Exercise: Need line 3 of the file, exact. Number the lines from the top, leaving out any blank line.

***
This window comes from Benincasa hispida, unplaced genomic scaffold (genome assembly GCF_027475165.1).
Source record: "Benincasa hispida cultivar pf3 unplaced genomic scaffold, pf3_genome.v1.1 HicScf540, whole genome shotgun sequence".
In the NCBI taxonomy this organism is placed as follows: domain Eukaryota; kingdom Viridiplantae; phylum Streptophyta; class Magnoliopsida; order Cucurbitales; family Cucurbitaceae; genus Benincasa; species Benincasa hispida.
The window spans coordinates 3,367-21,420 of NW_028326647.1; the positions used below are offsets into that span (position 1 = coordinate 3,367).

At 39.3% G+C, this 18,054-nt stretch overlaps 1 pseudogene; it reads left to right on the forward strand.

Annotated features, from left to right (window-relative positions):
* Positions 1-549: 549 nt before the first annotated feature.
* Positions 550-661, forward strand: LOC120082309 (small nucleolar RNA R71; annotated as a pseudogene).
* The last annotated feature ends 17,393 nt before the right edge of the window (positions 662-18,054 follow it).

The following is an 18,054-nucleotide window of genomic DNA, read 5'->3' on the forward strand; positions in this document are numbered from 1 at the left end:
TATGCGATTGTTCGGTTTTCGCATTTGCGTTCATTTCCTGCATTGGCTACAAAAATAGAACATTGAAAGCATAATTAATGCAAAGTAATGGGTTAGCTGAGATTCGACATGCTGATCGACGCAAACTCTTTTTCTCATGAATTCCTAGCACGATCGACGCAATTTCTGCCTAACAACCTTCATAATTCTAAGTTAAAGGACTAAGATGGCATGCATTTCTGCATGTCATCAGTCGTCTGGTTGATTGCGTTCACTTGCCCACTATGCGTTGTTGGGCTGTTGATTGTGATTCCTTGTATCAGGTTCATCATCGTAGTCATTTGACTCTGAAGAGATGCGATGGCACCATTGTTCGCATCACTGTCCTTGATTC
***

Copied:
In the NCBI taxonomy this organism is placed as follows: domain Eukaryota; kingdom Viridiplantae; phylum Streptophyta; class Magnoliopsida; order Cucurbitales; family Cucurbitaceae; genus Benincasa; species Benincasa hispida.